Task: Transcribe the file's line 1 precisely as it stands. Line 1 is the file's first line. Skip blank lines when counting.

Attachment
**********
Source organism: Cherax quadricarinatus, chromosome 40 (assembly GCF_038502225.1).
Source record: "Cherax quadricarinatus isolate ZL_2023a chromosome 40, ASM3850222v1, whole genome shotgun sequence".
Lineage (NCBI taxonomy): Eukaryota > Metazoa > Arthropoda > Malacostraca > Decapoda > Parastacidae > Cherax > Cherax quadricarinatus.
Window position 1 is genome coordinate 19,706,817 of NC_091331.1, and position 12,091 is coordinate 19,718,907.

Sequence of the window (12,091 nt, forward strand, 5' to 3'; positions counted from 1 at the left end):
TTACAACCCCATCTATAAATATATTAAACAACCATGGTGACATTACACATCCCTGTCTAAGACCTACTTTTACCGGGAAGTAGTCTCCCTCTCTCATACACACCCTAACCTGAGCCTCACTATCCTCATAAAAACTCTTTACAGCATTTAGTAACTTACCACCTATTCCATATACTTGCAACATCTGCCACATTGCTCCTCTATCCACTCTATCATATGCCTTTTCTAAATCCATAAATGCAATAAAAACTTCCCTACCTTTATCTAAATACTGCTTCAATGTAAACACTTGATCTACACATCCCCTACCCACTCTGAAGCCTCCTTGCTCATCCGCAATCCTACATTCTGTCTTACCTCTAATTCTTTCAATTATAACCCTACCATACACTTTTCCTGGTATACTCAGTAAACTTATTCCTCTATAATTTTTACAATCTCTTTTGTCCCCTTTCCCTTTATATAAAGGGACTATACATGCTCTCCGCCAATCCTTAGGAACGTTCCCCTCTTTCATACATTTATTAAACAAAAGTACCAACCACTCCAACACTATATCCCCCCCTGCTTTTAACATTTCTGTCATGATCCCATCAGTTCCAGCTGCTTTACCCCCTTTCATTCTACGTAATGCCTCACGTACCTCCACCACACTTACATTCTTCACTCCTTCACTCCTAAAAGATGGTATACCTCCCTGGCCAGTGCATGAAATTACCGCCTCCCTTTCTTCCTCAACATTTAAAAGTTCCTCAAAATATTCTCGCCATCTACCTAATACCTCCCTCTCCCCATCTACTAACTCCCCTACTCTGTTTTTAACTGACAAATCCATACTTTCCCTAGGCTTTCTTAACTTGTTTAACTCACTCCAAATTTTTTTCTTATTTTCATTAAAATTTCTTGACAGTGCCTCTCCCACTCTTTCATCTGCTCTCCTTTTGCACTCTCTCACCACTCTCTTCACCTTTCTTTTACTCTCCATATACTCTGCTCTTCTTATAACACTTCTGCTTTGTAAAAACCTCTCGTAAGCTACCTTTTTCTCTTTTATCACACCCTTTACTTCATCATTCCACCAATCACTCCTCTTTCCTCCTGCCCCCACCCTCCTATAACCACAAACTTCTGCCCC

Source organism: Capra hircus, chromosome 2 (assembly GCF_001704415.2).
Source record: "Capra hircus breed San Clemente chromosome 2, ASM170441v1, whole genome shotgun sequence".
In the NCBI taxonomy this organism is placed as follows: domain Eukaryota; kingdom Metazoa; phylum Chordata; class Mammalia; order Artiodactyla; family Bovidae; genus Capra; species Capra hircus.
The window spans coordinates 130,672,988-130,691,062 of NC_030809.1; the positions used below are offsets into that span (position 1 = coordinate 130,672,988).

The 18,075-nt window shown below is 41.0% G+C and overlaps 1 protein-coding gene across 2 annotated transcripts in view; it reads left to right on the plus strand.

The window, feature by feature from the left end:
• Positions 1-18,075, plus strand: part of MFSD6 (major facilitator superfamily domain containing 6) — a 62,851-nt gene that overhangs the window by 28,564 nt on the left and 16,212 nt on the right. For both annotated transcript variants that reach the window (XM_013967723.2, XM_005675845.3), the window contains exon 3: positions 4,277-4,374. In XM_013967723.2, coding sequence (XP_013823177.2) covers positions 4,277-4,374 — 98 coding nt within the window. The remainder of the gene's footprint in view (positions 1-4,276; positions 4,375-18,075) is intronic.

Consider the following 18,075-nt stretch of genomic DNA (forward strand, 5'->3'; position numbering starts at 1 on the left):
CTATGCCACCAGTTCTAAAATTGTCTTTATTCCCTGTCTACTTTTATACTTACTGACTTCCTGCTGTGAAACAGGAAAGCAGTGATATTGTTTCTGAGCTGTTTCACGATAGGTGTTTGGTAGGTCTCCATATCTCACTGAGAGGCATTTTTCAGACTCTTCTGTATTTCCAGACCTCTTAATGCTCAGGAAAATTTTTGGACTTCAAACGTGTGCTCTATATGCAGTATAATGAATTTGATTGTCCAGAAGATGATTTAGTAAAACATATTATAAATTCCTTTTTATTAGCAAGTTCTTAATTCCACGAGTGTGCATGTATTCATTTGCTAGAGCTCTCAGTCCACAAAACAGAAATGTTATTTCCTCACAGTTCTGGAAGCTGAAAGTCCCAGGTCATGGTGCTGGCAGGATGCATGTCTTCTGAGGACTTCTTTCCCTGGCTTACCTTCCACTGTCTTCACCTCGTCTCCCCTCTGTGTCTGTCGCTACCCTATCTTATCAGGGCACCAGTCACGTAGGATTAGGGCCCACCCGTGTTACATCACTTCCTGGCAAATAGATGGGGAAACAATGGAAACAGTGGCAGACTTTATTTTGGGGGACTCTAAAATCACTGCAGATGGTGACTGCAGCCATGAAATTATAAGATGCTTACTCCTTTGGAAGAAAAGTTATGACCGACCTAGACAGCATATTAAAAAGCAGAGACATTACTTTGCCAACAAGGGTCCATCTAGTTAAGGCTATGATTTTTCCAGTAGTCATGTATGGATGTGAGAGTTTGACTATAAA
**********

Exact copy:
Source organism: Cherax quadricarinatus, chromosome 40 (assembly GCF_038502225.1).